Five billion euros, that sounds like a lot of money that has made the federal government for the digitization of schools loose. In addition there are the investments of the respective federal states. But that’s just a drop in the bucket – those who need to know it. If you count down the money to the individual schools, there is just enough space left per institution to advance basic digital processes and technical equipment.
Uwe Bettscheider, headmaster of the Ritzefeld-Gymnasium of the city of Stolberg in North Rhine-Westphalia, regards the digital pact as “start-up funding”: “The user must understand that IT is a permanent task.” The hardware and software that was purchased for the school must professionally maintained and brought up to date again and again, also for security reasons. “
No company can create digital devices for 1000 employees without IT support. “But in schools, teachers without specialized training have been neglecting IT support for decades, even if it hurts financially: Schools need the support of IT professionals if they upgrade their technology accordingly.”
“The technique enriches the teaching methodically strong.The type of teaching will not change.”
At his grammar school, Bettscheider has already pushed ahead with digitization and acquired a cloud platform for teachers and students as well as whiteboards and tablets. The start-up AixConcept provides – and supports – the cooperation platform for students and teachers with a learning management system from the cloud. Bettscheider wants to improve the interaction between student and teacher. “For example, a student lying in bed at home with a broken leg can follow the board on the computer or smartphone in his room.”
In addition, students can use the cloud to interactively solve tasks and make their work available to classmates in a group work. Gradually Bettscheider wants to equip all classrooms with whiteboards, tablets and digital measuring instruments for science subjects. He thinks that in the future students will not have to lug around schoolbooks any more. “The technology enriches the teaching methodically strong.The type of teaching will not change,” says the headmaster on the digitization in schools.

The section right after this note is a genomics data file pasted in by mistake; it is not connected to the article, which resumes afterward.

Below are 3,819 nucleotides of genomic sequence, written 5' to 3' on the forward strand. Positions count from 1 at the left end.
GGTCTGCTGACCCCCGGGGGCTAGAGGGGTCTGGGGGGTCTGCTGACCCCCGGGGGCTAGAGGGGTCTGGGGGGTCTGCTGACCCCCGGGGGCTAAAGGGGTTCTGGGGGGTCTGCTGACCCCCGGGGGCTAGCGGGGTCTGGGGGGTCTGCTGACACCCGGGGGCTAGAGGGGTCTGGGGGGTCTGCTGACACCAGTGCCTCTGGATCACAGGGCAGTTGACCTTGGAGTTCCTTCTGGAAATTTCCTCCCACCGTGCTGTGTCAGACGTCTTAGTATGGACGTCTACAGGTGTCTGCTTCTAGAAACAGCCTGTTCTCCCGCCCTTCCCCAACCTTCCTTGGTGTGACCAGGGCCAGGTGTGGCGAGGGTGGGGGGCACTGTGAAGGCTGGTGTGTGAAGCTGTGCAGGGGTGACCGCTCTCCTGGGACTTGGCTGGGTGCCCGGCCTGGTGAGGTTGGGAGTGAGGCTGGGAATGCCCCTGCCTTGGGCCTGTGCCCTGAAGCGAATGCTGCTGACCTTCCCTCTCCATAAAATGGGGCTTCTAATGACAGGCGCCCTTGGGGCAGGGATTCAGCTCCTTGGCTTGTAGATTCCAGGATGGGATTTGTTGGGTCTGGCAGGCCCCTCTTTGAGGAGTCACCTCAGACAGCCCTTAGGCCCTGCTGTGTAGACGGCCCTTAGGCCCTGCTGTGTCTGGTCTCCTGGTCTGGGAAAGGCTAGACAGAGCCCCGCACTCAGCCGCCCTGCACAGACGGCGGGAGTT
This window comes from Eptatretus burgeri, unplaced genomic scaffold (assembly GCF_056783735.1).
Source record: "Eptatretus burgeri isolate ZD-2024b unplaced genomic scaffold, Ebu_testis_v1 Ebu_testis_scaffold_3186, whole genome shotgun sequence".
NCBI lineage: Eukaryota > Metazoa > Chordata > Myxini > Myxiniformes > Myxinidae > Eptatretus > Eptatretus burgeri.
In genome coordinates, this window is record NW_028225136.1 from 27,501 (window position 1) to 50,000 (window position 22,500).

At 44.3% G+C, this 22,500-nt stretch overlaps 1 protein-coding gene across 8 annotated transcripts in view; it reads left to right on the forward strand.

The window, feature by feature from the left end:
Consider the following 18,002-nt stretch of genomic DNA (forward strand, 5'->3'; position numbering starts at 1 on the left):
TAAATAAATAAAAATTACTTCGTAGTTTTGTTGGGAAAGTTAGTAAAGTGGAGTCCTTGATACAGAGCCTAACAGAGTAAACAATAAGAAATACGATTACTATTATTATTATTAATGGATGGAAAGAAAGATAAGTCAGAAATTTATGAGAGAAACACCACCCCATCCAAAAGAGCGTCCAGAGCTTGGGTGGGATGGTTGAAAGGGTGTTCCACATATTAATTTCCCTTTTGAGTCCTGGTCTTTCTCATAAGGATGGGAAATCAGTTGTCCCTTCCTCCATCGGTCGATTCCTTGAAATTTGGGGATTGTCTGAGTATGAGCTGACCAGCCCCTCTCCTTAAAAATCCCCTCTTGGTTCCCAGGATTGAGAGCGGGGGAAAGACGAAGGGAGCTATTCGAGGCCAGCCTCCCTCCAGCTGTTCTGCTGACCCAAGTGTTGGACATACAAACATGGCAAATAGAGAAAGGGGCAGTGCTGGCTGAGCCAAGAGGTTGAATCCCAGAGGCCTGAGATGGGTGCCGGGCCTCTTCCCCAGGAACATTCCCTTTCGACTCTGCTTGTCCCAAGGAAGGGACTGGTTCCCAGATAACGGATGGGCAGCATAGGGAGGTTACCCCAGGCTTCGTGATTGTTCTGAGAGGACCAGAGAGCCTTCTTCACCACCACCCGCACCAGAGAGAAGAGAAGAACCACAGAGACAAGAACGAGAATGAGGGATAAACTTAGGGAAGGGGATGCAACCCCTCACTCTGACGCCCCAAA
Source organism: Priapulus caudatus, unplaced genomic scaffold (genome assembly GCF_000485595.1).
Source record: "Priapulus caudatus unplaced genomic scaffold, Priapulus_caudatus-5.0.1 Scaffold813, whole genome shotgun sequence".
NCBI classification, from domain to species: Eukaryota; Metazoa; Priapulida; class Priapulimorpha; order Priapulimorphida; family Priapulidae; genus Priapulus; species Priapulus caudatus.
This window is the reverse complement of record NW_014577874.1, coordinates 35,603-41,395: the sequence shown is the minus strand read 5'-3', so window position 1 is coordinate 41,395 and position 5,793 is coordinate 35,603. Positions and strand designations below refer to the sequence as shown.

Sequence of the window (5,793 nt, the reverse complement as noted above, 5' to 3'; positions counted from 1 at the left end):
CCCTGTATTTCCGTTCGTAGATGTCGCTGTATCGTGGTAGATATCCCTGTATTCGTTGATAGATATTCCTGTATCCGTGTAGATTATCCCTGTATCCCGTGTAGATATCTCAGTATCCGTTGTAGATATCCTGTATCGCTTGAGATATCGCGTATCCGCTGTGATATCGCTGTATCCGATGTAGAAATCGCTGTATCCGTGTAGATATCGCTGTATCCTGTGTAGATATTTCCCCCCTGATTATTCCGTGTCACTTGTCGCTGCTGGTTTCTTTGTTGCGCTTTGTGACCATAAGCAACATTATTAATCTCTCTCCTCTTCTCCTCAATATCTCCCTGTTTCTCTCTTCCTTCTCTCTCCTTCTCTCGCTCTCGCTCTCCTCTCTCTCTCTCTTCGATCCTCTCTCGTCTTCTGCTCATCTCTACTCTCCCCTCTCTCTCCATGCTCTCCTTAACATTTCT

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For example, students with VR glasses in the subject of history could marvel at ancient Rome, for example, or confidently follow dangerous or elaborate experiments in chemistry lessons. In other scientific subjects, such as physics or mathematics, 3D models can be used.
But digitization will also leave its mark on teaching content: “With the emergence of digital opportunities and new thematic areas, the concept of general education has to be rethought.” This new digital reality has to be addressed at school – otherwise others will take on this task “, warns Bettscheider.
Sarah Henkelmann, spokeswoman for the Digital Education Network, sees a mammoth task in the big changes facing schools: “At the moment, educational institutions have to deal with inclusion, integration and digitization, plus a wealth of content to convey them The syllabuses purify and ask: what else is relevant? Digitization should become a cross-cutting issue in every subject. ”
No digitization without the right infrastructure
But far from that, the debate on how to make students fit for the world of tomorrow is far from over. Because there is an urgent basic problem: “If the Internet connection is running, then everything runs,” says Bettscheider, but that does not always work, as many German schools do, says Henkelmann. “Although every student now has his own device and could use browser-based technology Applications access learning content. But too often it still lacks the missing network infrastructure. ”
According to a poll conducted by the polling institute Forsa on behalf of the Association for Education and Vocational Training (VBE) this spring, only one out of every three schools in all classrooms and rooms has access to fast Internet and Wi-Fi. In Eastern Europe, one is already much further, says Henkelmann.
But how far should the schools be digitized? Is not there a risk that the students paddling on the phone instead of taking care? Henkelmann understands this criticism: “When it comes to equipment, the big question remains: Does every student really need a computer? What added value does that have?”